Faculty Essays

English Ain’t What I’m Here For!

Freshmen vaguely recognize that a college education is valuable. “After all,” they readily say, “I’m paying a lot of money for one.” But students can’t buy an education like they buy a car or a basket of groceries. They can only pay for the opportunity to acquire an education (and even then they pay less than the full cost thanks to generous donors). Once purchased this opportunity must be exercised, often at the price of great personal exertion. Thus, it is vitally important that students be motivated to acquire an education. Such motivation only emerges from a deep appreciation of the value of the education. This is perhaps the main reason capable students fail in their first year of college. They don’t understand why they should take seriously the classes that they are required to take, the assignments they are asked to complete, or the information and skills they are encouraged to learn.

There is no doubt that a liberal arts education is valuable. Never has the economic premium for a college degree been greater. In the sixties college graduates could expect to earn 25% more over their lifetime than high school graduates. Now they will likely earn 85% more. As impressive as this may be, it is a trivial reason to get a college education, emphasizing as it does the economic over the more important aspects of life.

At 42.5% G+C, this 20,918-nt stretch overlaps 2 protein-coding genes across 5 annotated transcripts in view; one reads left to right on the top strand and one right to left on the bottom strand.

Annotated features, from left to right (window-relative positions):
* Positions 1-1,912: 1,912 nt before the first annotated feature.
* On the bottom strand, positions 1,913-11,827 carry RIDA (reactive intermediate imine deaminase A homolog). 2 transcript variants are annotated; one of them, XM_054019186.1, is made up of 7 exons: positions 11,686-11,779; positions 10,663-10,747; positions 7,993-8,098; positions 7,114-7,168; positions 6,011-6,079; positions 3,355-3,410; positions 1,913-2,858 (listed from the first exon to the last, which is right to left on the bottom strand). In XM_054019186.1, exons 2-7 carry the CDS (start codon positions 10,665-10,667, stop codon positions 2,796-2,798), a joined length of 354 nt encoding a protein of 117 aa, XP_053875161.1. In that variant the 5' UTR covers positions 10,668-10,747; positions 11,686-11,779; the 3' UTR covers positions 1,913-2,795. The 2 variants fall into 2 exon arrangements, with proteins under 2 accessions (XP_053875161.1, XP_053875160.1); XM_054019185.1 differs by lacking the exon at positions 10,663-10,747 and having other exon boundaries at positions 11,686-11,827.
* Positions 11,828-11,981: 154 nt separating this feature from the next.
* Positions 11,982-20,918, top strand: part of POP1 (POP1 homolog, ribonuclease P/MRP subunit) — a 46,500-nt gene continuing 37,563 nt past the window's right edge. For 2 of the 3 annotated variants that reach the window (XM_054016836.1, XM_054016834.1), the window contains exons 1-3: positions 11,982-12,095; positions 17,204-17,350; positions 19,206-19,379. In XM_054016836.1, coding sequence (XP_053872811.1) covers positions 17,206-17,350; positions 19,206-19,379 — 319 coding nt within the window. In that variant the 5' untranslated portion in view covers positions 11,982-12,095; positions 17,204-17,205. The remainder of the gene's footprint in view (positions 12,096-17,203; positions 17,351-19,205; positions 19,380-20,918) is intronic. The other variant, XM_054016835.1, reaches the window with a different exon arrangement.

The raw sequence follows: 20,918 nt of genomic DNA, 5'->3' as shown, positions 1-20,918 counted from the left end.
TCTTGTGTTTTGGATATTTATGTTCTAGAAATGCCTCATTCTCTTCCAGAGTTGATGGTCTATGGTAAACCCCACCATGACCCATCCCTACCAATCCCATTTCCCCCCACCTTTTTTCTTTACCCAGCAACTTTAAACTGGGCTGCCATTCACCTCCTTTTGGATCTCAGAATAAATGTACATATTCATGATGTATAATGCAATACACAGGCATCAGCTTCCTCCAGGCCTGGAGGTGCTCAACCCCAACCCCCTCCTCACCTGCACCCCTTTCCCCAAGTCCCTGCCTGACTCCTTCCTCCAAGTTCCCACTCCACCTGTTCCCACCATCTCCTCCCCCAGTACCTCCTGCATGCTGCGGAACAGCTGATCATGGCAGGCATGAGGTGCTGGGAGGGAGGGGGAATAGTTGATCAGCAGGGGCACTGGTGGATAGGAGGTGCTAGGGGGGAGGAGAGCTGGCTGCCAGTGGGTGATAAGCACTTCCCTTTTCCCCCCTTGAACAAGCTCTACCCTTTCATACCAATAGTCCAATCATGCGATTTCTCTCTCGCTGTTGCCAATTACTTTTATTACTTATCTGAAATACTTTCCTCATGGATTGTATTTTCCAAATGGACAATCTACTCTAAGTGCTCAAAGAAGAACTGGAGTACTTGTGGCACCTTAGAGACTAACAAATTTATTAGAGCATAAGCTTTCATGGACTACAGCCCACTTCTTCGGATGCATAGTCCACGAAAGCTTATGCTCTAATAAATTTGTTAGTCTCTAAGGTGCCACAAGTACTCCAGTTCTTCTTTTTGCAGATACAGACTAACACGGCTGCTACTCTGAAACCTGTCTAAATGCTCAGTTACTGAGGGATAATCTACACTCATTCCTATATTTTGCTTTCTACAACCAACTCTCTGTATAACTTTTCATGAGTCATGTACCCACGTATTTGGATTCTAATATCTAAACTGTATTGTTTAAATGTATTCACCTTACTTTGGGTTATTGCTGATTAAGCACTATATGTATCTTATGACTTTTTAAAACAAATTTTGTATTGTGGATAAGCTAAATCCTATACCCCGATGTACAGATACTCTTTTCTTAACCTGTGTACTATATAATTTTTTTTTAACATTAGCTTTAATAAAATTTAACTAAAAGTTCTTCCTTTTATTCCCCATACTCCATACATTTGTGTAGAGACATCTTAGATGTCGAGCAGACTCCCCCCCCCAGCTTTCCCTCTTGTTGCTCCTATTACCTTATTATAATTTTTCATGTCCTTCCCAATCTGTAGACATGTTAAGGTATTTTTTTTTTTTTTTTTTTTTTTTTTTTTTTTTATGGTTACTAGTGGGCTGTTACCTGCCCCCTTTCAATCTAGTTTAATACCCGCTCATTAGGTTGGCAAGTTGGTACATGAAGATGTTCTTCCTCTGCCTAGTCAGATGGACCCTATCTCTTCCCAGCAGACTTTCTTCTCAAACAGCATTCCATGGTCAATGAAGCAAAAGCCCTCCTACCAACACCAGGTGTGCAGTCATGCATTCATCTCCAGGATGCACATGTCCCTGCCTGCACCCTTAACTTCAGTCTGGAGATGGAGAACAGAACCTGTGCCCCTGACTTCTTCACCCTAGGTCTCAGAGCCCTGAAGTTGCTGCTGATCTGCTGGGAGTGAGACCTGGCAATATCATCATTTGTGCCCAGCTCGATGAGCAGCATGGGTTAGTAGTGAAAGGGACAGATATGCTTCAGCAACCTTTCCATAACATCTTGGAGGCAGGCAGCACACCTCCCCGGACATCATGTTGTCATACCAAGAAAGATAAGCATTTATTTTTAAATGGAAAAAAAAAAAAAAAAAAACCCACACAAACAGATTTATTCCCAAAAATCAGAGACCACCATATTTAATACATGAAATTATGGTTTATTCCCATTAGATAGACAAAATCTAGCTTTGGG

People, created in the image of God, are more than income earning/consumption machines; and a college education should focus on more. Otherwise we end up like those Joseph Conrad described as “starving their souls to nourish their bodies.” Some college degrees are of course primarily technical; that is, they are focused on a specific job. As such they serve their function admirably. But a liberal arts degree is designed to enrich the whole human experience by providing students with the skills and information necessary to understand and fully participate in that experience. By the way, the business world is coming to understand that these are the very skills that are most likely to produce long term useful employees; but that is again an appeal to narrow economic interests. And a liberal arts education is concerned with higher motives than the merely economic. As Plato long ago suggested, just as the essence of a knife is cutting and therefore the improvement of a knife is in sharpening it, so too the true essence of a man is in understanding and therefore improving man must be focused on improving his understanding. This is indeed the focus of a liberal arts education. The concept of which began with the Greeks who recognized that such an education was necessary for a free and self-governing people. In fact it is today called liberal (from the Latin liber, meaning free), because it trains the free man not the slave, whether he is enslaved legally, politically, economically or spiritually.